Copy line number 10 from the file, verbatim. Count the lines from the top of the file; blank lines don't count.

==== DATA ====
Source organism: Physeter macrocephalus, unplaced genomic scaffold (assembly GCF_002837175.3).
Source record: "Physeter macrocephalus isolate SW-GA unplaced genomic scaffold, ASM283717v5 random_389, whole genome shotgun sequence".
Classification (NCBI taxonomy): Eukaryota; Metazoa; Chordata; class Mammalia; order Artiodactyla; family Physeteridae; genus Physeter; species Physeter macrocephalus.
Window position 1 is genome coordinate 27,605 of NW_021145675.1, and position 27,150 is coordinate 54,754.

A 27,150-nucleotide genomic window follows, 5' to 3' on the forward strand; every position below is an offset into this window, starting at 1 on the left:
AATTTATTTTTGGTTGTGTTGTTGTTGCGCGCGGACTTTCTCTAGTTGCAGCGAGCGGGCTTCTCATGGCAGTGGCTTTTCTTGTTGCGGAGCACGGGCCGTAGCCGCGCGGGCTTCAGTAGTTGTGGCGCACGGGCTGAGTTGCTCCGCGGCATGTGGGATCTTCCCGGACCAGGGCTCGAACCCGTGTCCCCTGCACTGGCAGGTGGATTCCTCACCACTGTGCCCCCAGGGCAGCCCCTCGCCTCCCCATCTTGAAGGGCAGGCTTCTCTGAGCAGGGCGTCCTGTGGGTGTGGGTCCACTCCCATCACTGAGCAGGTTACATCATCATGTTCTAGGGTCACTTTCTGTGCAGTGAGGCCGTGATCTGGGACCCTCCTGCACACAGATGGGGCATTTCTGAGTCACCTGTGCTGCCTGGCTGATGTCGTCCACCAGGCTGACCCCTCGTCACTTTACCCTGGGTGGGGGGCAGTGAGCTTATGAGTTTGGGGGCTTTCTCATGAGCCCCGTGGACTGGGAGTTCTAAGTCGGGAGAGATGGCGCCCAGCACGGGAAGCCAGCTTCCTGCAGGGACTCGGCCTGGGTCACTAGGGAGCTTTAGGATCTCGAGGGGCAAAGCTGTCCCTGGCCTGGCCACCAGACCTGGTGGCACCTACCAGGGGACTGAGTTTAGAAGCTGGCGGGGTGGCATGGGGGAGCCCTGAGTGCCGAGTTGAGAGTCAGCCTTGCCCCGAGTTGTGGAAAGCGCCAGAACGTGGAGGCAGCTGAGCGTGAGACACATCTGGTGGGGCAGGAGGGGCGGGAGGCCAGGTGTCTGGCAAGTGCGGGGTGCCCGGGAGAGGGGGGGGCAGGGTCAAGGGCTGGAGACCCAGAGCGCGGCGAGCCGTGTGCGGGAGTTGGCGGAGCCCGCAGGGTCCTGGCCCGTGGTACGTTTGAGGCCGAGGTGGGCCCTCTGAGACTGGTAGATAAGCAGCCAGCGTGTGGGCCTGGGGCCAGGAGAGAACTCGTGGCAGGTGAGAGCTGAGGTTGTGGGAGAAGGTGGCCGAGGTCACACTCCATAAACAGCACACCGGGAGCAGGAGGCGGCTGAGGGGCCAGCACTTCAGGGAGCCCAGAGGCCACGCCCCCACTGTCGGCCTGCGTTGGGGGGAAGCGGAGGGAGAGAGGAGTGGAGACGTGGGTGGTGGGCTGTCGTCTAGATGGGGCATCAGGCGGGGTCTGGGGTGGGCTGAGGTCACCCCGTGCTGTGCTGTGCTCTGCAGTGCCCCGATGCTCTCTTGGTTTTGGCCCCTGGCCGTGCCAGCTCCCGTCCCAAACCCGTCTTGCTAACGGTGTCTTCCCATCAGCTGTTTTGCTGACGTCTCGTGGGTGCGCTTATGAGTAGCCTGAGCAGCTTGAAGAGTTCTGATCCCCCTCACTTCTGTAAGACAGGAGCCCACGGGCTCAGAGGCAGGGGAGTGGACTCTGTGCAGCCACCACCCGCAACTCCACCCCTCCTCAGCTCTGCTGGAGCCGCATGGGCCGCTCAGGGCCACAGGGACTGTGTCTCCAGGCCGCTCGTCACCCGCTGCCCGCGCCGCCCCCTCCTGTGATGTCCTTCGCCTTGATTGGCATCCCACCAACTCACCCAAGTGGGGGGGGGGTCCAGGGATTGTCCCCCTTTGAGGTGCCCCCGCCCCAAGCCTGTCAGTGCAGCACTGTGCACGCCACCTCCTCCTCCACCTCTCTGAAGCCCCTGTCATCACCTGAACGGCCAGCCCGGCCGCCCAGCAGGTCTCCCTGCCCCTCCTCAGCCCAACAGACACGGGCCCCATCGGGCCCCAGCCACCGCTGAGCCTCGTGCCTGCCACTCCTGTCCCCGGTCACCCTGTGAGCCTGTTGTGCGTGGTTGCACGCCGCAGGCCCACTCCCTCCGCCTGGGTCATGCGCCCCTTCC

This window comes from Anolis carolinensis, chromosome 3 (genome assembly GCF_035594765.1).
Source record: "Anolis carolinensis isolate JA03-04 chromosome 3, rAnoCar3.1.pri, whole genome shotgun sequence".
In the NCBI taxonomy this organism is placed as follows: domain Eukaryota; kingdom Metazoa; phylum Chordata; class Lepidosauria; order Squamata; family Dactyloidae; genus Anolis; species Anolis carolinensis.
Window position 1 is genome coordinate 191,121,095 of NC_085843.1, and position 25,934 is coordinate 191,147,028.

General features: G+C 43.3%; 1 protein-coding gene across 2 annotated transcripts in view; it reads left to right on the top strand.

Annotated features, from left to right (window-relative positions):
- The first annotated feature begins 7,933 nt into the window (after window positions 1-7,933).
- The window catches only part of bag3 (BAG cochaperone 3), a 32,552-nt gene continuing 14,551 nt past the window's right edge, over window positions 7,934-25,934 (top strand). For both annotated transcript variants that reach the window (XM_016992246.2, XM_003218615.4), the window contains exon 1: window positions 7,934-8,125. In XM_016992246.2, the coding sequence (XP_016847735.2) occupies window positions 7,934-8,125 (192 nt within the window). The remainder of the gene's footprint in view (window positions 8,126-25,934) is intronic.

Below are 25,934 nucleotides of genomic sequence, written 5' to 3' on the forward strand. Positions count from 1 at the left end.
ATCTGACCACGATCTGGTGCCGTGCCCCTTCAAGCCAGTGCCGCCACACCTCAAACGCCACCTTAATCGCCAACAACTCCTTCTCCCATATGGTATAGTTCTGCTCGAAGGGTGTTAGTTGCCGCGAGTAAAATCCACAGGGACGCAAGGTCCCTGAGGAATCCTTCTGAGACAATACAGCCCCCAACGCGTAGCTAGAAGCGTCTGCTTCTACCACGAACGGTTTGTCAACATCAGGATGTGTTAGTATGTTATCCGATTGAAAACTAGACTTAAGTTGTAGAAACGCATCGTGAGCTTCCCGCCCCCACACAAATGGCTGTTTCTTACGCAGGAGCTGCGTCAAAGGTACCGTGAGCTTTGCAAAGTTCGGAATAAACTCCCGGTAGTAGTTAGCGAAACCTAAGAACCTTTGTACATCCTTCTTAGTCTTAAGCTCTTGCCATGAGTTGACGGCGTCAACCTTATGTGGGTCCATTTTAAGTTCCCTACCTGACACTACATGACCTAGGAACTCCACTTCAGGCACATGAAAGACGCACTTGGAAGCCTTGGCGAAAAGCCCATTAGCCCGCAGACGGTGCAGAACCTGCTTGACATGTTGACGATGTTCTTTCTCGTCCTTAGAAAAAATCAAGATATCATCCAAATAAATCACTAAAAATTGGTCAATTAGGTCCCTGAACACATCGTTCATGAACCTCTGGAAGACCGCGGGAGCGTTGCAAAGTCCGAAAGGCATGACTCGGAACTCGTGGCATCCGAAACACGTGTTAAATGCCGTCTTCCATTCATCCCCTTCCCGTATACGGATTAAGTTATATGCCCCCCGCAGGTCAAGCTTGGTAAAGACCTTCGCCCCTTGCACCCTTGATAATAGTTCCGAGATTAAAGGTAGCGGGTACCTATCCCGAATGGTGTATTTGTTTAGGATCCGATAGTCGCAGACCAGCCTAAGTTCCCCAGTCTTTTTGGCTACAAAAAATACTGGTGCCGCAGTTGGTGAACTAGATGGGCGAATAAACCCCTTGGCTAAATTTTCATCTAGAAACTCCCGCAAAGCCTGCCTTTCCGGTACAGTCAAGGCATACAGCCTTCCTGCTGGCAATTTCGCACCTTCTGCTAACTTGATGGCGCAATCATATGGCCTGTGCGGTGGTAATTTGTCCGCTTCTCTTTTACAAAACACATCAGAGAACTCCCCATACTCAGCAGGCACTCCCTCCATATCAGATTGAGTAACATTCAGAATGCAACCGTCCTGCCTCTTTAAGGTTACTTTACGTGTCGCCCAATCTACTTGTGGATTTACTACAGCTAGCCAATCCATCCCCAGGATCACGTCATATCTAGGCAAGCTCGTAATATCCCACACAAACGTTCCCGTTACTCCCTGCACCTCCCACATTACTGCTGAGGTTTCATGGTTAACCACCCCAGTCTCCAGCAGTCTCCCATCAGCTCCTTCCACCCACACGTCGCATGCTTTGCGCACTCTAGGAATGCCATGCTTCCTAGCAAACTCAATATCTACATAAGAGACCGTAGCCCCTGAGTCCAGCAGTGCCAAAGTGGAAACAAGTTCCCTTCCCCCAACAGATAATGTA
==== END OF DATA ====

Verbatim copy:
Window position 1 is genome coordinate 191,121,095 of NC_085843.1, and position 25,934 is coordinate 191,147,028.